Yesterday the report of the UN Palmer Committee on the Mavi Marmara incident was leaded to the New York Times – the whole thing is available here. We hope to have more commentary on the report in the coming days; on the whole, it seems more favourable to Israel than the earlier Human Rights Council report. For now, however, I want to make two quick comments, and refer readers for background to Douglas Guilfoyle’s excellent recent piece in the British Yearbook.
First, although a very important finding in the report – a finding that Israel appreciates – is that the blockade of Gaza was legal as a matter of international law, that finding is based on a prior one that Israel most certainly will not like. Namely, as readers will recall, we discussed both on this blog and extensively in these two posts by Kevin Heller at OJ and the comments thereto that Israel’s blockade runs into a fundamental difficulty – that a maritime blockade, which involves the interdiction of the shipping on third states on the high seas, can only be effected in an IAC; it traditionally took place only in wars, and it necessarily involves a relinquishment by third states of their rights to the belligerents.
Israel’s blockade could thus be said to have been illegal. Alternatively, both the imposition of the blockade by Israel and any acquiescence by third states in it may be interpreted as recognitions of Hamas’ belligerent status,accordingly transforming a prima facie cross-border NIAC between Israel and Hamas into an IAC. From the Israeli perspective, the problem here would be that the principle of equal application of IHL would grant Hamas the equal right to blockade Israel, if it had the factual ability to do so, not to mention that from a political standpoint its legitimacy may be perceived as having been accepted by Israel, which is at least one of the reasons why Israel argues that it is engaged in an ‘armed conflict’ with Hamas while studiously avoiding to qualify this conflict.
In addressing this difficulty, the Palmer report now seems to have implicitly taken the recognition of belligerency route, at 41, para. 73:
The Panel now turns to consider whether the other components of a lawful blockade under international law are met. Traditionally, naval blockades have most commonly been imposed in situations where there is an international armed conflict. While it is uncontested that there has been protracted violence taking the form of an armed conflict between Israel and armed groups in Hamas-controlled Gaza, the characterization of this conflict as international is disputed. The conclusion of the Panel in this regard rests upon the facts as they exist on the ground. The specific circumstances of Gaza are unique and are not replicated anywhere in the world. Nor are they likely to be. Gaza and Israel are both distinct territorial and political areas. Hamas is is the de facto political and administrative authority in Gaza and to a large extent has control over events on the ground there. It is Hamas that is firing the projectiles into Israel or is permitting others to do so. The Panel considers the conflict should be treated as an international one for the purposes of the law of blockade. This takes foremost into account Israel’s right to self-defence against armed attacks from outside its territory. In this context, the debate on Gaza’s status, in particular its relationship to Israel, should not obscure the realities. The law does not operate in a political vacuum, and it is implausible to deny that the nature of the armed violence between Israel and Hamas goes beyond purely domestic matters. In fact, it has all the trappings of an international armed conflict. This conclusion goes no further than is necessary for the Panel to carry out its mandate. What other implications may or may not flow from it are not before us, even though the Panel is mindful that under the law of armed conflict a State can hardly rely on some of its provisions but not pay heed to others.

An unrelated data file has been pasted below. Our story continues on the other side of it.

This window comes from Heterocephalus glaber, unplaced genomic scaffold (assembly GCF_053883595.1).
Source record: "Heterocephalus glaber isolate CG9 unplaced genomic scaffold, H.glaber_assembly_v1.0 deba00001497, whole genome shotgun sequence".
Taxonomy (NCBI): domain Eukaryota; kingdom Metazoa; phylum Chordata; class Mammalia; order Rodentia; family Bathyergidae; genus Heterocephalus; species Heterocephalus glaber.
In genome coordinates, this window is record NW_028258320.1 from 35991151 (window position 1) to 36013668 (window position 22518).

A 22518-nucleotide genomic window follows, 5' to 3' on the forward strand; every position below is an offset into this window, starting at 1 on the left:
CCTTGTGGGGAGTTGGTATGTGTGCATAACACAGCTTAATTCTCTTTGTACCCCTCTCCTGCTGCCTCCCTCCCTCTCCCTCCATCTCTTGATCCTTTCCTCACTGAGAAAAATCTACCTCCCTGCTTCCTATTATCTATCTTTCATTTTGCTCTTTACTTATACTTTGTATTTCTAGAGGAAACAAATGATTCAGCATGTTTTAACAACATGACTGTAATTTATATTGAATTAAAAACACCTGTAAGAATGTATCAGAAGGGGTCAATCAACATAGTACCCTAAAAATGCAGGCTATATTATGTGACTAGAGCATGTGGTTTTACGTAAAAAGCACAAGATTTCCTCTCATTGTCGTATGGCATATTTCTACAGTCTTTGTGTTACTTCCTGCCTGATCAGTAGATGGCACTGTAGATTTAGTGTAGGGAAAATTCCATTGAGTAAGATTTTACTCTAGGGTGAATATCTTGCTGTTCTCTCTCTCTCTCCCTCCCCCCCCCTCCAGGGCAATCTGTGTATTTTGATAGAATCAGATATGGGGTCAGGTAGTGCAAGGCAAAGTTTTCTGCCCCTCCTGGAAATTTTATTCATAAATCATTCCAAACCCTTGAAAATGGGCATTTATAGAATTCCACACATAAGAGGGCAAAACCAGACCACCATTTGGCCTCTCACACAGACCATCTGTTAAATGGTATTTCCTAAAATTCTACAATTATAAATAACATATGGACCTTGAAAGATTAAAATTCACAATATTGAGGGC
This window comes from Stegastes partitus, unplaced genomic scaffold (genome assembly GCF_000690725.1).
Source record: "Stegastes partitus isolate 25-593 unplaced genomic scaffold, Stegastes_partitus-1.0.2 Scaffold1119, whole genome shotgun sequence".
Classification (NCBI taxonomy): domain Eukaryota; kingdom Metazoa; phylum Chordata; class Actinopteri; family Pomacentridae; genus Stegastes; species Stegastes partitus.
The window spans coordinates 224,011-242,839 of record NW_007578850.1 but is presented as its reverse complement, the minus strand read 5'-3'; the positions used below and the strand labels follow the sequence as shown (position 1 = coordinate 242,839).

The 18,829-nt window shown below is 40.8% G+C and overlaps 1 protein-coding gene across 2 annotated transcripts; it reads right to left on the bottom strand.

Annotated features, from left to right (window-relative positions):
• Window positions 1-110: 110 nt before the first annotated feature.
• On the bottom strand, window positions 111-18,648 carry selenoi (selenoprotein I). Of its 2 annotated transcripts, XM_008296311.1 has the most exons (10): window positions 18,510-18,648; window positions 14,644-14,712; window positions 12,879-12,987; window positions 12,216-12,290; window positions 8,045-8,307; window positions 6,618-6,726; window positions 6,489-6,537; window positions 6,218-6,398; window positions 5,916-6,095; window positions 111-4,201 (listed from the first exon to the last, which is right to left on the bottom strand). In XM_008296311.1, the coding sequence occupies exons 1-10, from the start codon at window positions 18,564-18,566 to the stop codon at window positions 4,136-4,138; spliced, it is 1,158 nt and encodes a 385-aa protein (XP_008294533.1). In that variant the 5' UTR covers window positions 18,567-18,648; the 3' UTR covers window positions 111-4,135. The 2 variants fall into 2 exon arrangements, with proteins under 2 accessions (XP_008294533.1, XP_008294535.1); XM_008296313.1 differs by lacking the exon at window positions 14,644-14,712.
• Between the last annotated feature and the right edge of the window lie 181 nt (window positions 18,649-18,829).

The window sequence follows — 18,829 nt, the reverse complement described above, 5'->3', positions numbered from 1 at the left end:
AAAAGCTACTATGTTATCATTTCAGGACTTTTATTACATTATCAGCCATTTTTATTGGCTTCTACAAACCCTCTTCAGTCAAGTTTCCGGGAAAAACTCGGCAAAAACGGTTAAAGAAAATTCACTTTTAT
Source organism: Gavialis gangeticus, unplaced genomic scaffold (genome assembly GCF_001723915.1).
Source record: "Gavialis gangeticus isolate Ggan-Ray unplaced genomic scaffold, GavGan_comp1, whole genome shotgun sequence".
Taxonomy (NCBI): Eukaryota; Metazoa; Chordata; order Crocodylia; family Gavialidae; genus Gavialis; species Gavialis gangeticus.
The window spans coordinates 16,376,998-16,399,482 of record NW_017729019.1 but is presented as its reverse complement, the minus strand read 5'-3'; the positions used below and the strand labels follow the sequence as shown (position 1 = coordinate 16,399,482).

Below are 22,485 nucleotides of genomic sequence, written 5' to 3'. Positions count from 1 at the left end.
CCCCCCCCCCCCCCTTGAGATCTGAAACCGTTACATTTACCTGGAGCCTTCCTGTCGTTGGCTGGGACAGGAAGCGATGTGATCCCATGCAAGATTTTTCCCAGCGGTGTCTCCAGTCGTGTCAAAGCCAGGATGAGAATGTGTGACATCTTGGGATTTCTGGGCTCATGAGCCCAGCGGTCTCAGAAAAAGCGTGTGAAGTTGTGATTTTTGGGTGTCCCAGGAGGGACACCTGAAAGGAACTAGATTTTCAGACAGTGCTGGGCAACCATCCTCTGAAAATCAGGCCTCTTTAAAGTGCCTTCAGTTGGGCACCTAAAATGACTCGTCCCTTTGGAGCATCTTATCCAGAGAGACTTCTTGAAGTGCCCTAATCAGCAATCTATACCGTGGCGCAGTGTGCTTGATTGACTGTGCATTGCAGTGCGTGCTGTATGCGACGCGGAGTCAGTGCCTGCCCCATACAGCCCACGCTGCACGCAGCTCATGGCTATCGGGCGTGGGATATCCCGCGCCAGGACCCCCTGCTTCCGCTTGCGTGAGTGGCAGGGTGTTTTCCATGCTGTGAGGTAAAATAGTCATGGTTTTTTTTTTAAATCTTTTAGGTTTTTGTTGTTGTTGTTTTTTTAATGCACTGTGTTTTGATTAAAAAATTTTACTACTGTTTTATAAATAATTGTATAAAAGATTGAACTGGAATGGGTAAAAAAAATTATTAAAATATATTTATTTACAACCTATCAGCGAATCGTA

It’s the last italicized sentence which is crucial here – if this is indeed an IAC, than Hamas fighters are presumptively combatants. This is not, again, not, a conclusion that Israel will like, or indeed is likely to accept, as it upgrades, as it were, the status of Hamas from that of a terrorist organization to that of a government.
The second point that I wish to make is that the report at times perceptibly shifts from a legal (or legalistic) analysis to a more political one. Even with the issue of conflict qualification, as we have seen, the panel made an essentially political argument, but its continued discussion on the lawfulness of the blockade is very legalistic. However, its analysis of the Mavi Marmara operation itself, which it found to have been poorly planned and executed and involved an excessive use of force, does not articulate the legal standards it is applying. In doing so, the panel seems to deliberately avoid two preliminary questions: (1) does the ICCPR apply extraterritorially to the capture of a ship on the high seas, and (2) if so, how does the ICCPR interact with applicable IHL. These questions are however dealt with in the legal annex to the report, whose analysis is of high quality. But, simply put, what is missing is the application of the law to the facts.
In any event, there is plenty of material to digest here. I’m sure the report will provoke much discussion in the days to come.